A White House panel of experts has made a striking recommendation: the United States needs a champion—perhaps even a new Cabinet member—backed with plenty of funding to fight antibiotic resistance.
This champion, who could also be an assistant secretary, would guarantee the issue does not slip away beneath short-term priorities and agency infighting. And most of all, as the group mentions numerous times, the effort needs money: “The (government) must commit sufficient resources to solving the problem with funding continued over a long period of time… Key elements necessary to achieve the goals of the national action plan are underfunded.”
Eighteen months ago, the Obama White House made a historic commitment—the first by any administration—to combating antibiotic resistance. The administration announced a national strategy against resistance, President Obama signed an executive order launching the effort, and the White House subsequently held a first of its kind Forum on Antibiotic Stewardship.
To figure out what the country should do, the White House named a Presidential Advisory Council on Combating Antibiotic-Resistant Bacteria. Today that panel of experts launches a two-day meeting to start dealing with the practicalities, and has issued a 126-page report out of their first 180 days of research.
Other priorities (which will be familiar from other examinations of resistance such as the reports from the British Review on Antimicrobial Resistance): improve surveillance to detect resistance faster, stimulate the development of new drugs, foster innovation in rapid diagnostic devices to cut down on useless prescribing, explore international agreements on conserving antibiotics, try to educate the public on appropriate antibiotic use.
From the launch of the national strategy and the council’s being named, many advocates have criticized its makeup for being long on medical research but short on the kind of public health insight that could push back against the agricultural status quo. So it’s encouraging that the group put at the top of their list a commitment to a “One Health” approach, which is to say, considering human and animal issues to be connected, and not separate realms. Each of the major issues examined by the report contains a “One Health” addendum.
At the same time, the report (which will be voted on Thursday at the meeting’s conclusion) has relatively little to say about the specifics of reducing antibiotic use in agriculture, beyond support for the ongoing Food and Drug Administration policies that are forcing relinquishment of growth promoter antibiotics by next year. Dr. David Wallinga, a senior health officer at the Natural Resources Defense Council, expands on this in a Medium post, saying the US is going down a path that failed in Europe, which found that growth-promoter bans led to sneaky label changes.
“The Advisory Council should take a step back,” he writes. “Evaluate what’s not working for the U.S. to reach its ultimate goal of reducing widespread overuse of antibiotics. And issue a Plan B, one that recommends meaningful targets for reducing of antibiotic use in livestock, or alternatively recommends an end to the use of antibiotics in livestock for both growth promotion and disease prevention.”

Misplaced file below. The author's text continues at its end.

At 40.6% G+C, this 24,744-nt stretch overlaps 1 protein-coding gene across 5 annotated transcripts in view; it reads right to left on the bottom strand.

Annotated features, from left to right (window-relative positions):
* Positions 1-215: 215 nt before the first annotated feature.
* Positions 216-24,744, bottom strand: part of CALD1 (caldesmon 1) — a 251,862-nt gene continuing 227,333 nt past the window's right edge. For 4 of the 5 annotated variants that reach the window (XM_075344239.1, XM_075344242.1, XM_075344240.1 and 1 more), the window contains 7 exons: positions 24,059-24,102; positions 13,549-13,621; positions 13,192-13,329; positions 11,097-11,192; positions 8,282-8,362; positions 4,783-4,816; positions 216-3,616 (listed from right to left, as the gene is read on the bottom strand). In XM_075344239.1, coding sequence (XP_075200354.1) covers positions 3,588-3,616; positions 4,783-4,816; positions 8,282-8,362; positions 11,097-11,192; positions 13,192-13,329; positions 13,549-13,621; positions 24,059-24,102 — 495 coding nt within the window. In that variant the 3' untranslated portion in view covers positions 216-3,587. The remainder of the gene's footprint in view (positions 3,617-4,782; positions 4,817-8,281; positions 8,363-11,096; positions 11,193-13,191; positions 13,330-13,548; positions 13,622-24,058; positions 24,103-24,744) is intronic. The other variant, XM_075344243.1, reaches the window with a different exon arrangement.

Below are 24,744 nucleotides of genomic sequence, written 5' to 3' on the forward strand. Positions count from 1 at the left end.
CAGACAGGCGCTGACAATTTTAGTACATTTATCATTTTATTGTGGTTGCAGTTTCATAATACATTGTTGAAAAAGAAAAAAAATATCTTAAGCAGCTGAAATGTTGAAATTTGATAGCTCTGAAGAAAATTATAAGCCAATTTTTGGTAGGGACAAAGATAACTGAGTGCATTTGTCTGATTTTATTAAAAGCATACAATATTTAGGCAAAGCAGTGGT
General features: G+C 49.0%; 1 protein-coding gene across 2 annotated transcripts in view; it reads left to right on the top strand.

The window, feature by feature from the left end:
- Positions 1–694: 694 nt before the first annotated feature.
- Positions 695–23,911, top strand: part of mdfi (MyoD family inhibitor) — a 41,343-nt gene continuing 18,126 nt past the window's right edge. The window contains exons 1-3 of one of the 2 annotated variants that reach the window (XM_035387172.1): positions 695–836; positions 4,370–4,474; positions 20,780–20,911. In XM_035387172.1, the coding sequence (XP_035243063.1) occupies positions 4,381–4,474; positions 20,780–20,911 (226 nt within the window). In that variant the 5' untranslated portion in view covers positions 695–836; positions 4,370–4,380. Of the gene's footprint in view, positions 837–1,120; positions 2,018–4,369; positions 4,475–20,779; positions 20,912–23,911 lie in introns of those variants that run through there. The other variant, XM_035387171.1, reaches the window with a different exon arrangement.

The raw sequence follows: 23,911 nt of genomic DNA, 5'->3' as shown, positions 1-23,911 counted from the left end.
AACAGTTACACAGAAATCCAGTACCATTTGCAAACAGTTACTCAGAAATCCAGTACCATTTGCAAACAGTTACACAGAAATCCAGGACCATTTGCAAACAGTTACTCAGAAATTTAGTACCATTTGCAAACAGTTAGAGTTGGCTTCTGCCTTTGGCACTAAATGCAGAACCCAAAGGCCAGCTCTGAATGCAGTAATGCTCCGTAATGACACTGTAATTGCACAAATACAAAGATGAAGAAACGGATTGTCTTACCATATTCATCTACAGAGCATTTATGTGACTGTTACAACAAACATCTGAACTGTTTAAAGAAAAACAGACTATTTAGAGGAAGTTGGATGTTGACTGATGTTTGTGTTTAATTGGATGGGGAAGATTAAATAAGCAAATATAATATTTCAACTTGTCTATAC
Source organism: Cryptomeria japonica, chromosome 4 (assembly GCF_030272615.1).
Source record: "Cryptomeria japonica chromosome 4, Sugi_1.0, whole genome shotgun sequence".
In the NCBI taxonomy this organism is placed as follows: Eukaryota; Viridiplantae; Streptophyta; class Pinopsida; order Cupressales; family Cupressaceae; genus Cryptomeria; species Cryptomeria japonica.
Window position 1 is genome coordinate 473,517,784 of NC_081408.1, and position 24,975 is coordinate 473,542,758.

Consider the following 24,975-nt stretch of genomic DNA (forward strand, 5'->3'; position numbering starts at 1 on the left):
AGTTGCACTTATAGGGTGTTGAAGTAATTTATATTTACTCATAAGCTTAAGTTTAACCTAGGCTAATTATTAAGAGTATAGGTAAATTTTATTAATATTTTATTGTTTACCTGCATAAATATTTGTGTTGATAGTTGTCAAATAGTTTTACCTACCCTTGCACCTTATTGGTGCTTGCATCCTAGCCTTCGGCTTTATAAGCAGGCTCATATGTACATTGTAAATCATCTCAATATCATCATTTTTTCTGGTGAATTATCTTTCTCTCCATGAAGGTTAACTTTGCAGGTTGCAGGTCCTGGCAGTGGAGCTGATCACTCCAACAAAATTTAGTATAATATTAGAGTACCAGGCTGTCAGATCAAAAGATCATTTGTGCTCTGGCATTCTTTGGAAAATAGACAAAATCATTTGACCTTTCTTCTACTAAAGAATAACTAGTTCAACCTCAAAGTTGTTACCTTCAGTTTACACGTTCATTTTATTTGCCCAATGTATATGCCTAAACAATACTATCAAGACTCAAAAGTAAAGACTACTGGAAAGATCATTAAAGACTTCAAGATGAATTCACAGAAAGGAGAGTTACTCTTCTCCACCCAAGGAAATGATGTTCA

The lack of specificity is frustrating, given that recent news has made the connection between agricultural use and human health threats even more clear than scientists have demonstrated previously. The extremely resistant superbug MCR-1, a gene that confers resistance to the last resort drug colistin, has now moved around the world. As I reported last fall, MCR arose because human medicine had dismissed colistin as not-useful, agriculture took up the drug, and then medicine decided it was needed after all. Since then, MCR has been identified in more than 20 countries, in humans, farm animals, food or the environment. Recently, researchers in Tunisia found MCR in chickens on several large farms there, and traced the birds back to hatcheries in France.
As Laurent Poirel and Patrice Nordmann, two prominent European researchers into antibiotic resistance, wrote Tuesday in the Journal of Antimicrobial Chemotherapy: “MCR-1 is one of the few and clear examples of the animal origin of a resistance trait that may later hit the entire human health system.”
The expansion of that last-ditch resistance is unlikely to slow down without explicit international regulations and targets. As Bloomberg reported Tuesday night in a blockbuster set of stories reported in India, farms there are freely using colistin and other crucial antibiotics (Cipro, Levaquin, doxycycline) including ones banned in Western agriculture (Baytril, gentamicin) in multi-drug cocktails that are likely to encourage multi-resistant organisms.
As the think tank CDDEP has demonstrated, the demand for meat is rising in the developing world—and with it, antibiotic use to support meat production is rising too. The use of antibiotics in agriculture is a crucial part of the fight against resistance. It’s important that the White House effort examine that issue with the detail it gives to other parts of the puzzle.